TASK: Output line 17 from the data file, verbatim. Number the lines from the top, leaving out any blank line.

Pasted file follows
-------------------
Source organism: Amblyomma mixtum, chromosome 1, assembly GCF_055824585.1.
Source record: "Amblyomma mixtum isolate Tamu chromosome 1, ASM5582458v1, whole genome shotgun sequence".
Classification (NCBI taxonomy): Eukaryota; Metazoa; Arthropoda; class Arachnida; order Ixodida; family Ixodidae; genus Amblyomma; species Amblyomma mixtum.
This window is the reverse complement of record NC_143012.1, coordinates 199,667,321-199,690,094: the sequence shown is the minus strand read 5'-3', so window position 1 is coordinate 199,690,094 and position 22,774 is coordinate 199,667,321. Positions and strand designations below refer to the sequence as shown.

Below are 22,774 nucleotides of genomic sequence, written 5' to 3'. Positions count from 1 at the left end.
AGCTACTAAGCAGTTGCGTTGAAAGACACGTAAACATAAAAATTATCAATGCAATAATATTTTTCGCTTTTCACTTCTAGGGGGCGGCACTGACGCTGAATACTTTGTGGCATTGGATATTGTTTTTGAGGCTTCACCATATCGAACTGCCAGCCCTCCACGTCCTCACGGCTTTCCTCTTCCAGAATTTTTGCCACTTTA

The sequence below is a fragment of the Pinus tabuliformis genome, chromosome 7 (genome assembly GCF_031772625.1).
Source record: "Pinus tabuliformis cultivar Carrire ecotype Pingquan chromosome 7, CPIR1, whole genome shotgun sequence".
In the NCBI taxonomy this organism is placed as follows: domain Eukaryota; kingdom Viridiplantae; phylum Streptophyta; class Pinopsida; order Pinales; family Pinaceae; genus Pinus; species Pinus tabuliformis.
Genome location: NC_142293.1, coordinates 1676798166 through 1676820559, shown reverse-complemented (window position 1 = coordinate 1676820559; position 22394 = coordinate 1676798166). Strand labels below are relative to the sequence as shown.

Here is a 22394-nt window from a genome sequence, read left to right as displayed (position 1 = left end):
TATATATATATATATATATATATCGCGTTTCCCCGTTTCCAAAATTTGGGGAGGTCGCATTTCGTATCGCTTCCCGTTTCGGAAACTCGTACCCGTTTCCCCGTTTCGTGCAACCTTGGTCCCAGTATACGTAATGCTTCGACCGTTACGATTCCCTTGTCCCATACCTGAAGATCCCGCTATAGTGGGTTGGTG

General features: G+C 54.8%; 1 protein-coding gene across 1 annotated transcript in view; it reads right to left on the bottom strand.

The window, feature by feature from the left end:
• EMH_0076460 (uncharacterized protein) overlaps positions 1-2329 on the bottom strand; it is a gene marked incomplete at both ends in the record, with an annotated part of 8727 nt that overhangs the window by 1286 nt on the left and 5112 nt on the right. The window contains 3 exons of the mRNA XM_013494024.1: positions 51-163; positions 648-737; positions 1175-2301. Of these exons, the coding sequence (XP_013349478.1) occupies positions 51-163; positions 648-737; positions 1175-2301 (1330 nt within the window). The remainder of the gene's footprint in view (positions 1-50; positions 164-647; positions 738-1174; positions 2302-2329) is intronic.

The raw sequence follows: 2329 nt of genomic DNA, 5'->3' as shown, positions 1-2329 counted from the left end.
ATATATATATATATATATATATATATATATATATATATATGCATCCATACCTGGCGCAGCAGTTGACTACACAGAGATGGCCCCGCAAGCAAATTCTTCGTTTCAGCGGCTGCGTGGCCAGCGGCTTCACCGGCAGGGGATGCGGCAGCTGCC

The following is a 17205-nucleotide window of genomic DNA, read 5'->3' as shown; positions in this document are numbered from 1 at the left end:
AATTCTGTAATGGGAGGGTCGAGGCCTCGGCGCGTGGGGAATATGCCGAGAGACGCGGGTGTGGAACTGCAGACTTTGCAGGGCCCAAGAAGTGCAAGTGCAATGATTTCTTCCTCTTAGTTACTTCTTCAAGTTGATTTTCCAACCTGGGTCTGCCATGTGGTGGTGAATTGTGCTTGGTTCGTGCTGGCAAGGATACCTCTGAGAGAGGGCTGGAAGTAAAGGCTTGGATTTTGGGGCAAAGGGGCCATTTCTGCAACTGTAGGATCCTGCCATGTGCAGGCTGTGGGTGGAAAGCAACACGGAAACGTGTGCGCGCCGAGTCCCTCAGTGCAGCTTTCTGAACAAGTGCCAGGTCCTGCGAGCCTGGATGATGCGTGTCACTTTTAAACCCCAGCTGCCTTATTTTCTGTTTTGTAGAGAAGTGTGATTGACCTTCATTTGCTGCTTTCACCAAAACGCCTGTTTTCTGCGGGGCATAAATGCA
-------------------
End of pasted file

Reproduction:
ATATATATATATATATATATATATATATATATATATATATGCATCCATACCTGGCGCAGCAGTTGACTACACAGAGATGGCCCCGCAAGCAAATTCTTCGTTTCAGCGGCTGCGTGGCCAGCGGCTTCACCGGCAGGGGATGCGGCAGCTGCC